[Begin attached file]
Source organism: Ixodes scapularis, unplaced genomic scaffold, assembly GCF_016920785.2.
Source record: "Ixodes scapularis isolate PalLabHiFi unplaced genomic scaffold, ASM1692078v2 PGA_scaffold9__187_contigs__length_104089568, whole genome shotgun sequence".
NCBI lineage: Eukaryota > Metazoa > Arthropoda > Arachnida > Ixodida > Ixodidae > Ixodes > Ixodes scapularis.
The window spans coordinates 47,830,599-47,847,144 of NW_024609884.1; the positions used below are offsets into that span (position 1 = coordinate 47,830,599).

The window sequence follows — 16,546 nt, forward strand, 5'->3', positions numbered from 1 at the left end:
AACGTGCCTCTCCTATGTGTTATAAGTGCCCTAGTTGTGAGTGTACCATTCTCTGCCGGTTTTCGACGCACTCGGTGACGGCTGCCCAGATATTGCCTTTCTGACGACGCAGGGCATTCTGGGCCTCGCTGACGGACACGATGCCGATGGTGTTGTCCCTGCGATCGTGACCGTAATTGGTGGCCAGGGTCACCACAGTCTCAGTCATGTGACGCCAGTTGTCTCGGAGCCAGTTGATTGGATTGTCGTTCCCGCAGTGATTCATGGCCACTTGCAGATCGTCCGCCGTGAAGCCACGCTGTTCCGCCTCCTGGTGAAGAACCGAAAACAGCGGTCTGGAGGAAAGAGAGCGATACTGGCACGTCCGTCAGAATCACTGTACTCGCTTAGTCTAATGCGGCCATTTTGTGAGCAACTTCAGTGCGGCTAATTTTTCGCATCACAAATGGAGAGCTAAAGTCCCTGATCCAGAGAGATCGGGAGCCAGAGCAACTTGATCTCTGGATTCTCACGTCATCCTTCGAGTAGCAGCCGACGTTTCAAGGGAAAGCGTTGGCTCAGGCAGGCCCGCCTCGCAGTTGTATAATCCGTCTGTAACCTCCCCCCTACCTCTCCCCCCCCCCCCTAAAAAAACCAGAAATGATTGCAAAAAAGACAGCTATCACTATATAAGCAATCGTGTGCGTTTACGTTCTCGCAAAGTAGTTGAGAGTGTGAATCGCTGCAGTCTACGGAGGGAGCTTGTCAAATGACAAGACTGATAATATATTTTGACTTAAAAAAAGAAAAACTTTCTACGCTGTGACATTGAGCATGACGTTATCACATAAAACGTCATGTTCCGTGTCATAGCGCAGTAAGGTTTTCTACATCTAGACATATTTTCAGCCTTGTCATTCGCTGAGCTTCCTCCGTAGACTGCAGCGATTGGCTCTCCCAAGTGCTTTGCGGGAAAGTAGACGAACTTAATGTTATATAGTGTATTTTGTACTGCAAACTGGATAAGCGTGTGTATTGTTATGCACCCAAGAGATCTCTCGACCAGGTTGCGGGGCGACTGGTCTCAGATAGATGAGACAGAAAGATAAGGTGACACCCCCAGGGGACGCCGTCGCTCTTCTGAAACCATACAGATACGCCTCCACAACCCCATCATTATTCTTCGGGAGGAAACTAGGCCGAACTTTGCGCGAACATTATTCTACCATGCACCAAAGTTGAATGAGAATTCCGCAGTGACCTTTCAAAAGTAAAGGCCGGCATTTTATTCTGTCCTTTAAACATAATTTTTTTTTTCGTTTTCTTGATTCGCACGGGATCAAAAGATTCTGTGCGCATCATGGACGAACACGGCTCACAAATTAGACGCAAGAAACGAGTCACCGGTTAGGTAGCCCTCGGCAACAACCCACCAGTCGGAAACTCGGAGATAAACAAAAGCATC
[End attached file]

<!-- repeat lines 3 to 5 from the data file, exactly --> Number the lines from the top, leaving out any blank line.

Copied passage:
NCBI lineage: Eukaryota > Metazoa > Arthropoda > Arachnida > Ixodida > Ixodidae > Ixodes > Ixodes scapularis.
The window spans coordinates 47,830,599-47,847,144 of NW_024609884.1; the positions used below are offsets into that span (position 1 = coordinate 47,830,599).

The window sequence follows — 16,546 nt, forward strand, 5'->3', positions numbered from 1 at the left end: